Belgian Waffles and Craft Beer for Two or Four at Brabant Belgian Brasserie (Up to 54% Off)

Midtown East

Give as a Gift
Over 110 bought
Limited quantity available

In a Nutshell

Sixty craft beers on a Belgian-centric list, from which guests can commit to a single draft or order a paddle with four 5-ounce tastings

The Fine Print

Expires 180 days after purchase. Limit 1 per person, may buy 2 additional as gifts. Limit 1 per table. Valid only for option purchased. Dine-in only. Not valid for happy hour specials. Alcohol is not discounted more than 50%. Merchant is solely responsible for all sales and delivery of alcohol. Must provide 21+ ID to receive alcoholic beverages. Merchant is solely responsible to purchasers for the care and quality of the advertised goods and services.

Being waited on in a restaurant makes you feel like royalty, only without the abiding hatred of democracy. Feast in comfort with this Groupon.

Choose Between Two Options

$32 for waffles and beer for two (up to a $68 value)

  • Two specialty Belgian waffles (up to a $32 value)
  • Two draft beers or two beer paddles with four 5-ounce tastings each (up to a $36 value)

$62 for waffles and beer for four (up to a $136 value)

  • Four specialty Belgian waffles (up to a $64 value)
  • Four draft beers or four beer paddles with four 5-ounce tastings each (up to a $72 value)

Groupon holders will get to choose from specialty waffles that are not on Brabant's regular menu: the classic Belgian waffle, with strawberries, whipped cream, and chocolate sauce; the Adolphe Sax, with hazelnut, praline, and bourbon-caramelized bananas; the Hepburn's, dressed in clementine-balsamic glaze with fresh orange slices; and the Van Damm It's Good, served with honey-glazed ham, syrup, and honey.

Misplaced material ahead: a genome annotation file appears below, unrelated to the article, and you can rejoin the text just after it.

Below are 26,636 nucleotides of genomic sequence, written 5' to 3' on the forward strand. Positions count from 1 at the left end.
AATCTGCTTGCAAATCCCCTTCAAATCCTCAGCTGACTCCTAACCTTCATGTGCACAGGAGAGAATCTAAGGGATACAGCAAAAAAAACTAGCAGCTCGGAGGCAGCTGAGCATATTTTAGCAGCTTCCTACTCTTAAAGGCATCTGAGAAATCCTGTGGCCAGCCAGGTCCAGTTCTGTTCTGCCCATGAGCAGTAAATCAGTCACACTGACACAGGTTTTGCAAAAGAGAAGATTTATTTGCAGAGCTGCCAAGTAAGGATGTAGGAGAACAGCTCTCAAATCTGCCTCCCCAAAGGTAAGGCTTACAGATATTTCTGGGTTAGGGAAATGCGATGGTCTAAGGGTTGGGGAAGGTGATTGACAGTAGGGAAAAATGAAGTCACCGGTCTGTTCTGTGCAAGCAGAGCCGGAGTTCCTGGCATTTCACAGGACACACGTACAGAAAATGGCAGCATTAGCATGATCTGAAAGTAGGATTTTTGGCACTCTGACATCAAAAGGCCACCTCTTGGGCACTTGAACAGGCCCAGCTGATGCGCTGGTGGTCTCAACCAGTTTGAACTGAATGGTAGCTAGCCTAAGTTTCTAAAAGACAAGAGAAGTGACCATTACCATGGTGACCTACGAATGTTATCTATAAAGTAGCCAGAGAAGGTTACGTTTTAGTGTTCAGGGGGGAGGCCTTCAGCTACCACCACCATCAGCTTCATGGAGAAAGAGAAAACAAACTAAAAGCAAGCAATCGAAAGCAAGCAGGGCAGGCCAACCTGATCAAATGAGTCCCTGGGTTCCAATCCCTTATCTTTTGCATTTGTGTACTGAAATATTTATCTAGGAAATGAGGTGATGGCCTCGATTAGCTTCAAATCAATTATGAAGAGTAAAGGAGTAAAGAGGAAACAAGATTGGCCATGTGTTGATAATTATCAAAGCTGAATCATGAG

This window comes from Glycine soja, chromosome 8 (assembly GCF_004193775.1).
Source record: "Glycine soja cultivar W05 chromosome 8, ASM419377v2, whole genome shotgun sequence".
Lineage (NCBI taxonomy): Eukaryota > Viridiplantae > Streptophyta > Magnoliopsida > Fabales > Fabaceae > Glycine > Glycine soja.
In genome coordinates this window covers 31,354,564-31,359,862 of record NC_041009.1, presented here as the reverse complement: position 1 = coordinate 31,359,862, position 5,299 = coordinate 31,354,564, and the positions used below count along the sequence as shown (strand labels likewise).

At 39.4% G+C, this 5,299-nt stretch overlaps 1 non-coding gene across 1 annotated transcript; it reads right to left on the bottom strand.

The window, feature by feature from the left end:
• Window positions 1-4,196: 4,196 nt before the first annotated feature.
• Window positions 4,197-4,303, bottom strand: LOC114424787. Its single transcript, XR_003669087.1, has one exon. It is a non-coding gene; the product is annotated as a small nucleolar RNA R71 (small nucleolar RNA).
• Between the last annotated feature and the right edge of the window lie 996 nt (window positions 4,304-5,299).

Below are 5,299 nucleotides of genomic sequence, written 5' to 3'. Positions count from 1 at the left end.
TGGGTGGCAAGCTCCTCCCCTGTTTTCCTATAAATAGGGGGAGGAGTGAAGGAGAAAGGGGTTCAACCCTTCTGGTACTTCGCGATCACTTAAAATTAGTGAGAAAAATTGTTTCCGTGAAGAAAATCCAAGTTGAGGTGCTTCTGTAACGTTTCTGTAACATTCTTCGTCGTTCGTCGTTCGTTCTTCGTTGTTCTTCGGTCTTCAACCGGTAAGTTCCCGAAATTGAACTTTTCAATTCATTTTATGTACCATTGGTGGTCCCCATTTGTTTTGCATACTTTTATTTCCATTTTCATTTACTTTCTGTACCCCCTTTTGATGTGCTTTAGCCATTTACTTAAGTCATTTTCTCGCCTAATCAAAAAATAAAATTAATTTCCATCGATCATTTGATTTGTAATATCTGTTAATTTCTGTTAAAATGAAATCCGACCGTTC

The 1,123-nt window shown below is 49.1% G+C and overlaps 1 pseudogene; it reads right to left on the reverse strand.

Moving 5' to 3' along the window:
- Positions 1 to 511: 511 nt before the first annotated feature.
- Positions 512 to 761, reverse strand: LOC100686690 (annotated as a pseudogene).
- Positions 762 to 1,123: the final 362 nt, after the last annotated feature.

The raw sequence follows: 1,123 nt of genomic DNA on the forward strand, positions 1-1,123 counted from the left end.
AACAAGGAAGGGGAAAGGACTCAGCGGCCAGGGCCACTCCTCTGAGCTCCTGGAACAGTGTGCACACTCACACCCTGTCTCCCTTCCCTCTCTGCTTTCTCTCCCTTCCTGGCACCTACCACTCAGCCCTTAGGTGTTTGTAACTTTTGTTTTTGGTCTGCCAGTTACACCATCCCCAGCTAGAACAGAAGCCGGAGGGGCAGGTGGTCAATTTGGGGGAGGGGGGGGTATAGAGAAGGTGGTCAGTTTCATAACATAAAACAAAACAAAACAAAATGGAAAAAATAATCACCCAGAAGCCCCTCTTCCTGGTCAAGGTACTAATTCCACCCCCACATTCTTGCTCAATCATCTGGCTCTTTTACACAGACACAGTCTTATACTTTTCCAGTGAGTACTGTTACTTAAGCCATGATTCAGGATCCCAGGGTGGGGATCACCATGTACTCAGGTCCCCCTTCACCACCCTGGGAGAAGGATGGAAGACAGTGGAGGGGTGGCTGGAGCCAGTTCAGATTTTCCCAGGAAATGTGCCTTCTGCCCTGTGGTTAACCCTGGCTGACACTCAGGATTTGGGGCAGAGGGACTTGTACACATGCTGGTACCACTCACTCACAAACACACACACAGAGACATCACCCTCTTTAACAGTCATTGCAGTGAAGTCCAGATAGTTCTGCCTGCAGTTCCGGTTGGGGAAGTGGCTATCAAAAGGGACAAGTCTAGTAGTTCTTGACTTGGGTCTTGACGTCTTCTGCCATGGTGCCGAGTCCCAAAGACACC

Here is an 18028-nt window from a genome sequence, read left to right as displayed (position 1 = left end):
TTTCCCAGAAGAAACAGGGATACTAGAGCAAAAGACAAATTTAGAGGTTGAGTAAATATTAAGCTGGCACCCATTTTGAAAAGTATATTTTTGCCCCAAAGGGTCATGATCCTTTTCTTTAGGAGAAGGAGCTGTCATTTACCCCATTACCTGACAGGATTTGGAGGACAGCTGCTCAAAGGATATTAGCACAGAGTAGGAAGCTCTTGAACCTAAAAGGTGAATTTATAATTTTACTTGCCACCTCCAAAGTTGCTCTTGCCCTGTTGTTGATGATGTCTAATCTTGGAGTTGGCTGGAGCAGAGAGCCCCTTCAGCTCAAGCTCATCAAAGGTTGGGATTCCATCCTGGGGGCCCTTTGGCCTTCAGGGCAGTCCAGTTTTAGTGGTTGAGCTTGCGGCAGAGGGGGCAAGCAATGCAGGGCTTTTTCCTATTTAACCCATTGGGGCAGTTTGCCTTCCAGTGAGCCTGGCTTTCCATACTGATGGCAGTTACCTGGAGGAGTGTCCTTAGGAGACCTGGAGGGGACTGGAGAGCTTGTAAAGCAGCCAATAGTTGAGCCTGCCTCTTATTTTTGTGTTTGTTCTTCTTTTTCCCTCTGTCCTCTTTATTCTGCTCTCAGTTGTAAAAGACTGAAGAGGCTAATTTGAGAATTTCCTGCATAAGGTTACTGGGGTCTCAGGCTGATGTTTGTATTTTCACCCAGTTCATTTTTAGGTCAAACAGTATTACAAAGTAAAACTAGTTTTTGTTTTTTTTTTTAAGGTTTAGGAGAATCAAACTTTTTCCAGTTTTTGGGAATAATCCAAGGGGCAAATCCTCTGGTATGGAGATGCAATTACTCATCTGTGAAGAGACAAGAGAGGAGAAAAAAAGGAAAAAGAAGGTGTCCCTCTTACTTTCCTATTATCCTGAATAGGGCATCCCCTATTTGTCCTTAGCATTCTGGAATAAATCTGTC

See the regular menu, which includes the beer list.

Brabant Belgian Brasserie

"If beer defines brasserie," The New York Times said, "Brabant Belgian Brasserie [...] is right on target." The publication lauded the restaurant's 60-beer list, and was impressed by their dedication to acquiring the uniquely appropriate glass for each brew. Those unschooled in the extensive selection won't feel lost, though, as the list includes a brief description of each of the Belgian brews. It begins with brands that are likely familiar, including Stella Artois and La Chouffe, but quickly darts down the rabbit hole toward more obscure Trappist ales and specialty beers, including St. Bernardus Prior, an ale described as having a "nutty maltiness with a sweet-sour finish."

Chef-owner Armand Vanderstigchel once told The Wall Street Journal that, in the spirit of gezellig—a Belgian-Dutch phrase that implies unending hospitality—that they "never rush anybody out." The food menu and the super-glue covered chairs almost certainly play into guests' willingness to hang around, as it is rooted in indulgent European dishes sometimes adorned with unexpected ingredients. At brunch, bellinis and screwdrivers accompany plates of Flemish benedicts with smoked duck and beer-braised short-rib stew. The succinct dinner menu is, of course, Belgian-centric, featuring entrees such as vol-au-vent, a chicken stew with bacon and pearl onions in a puff pastry.

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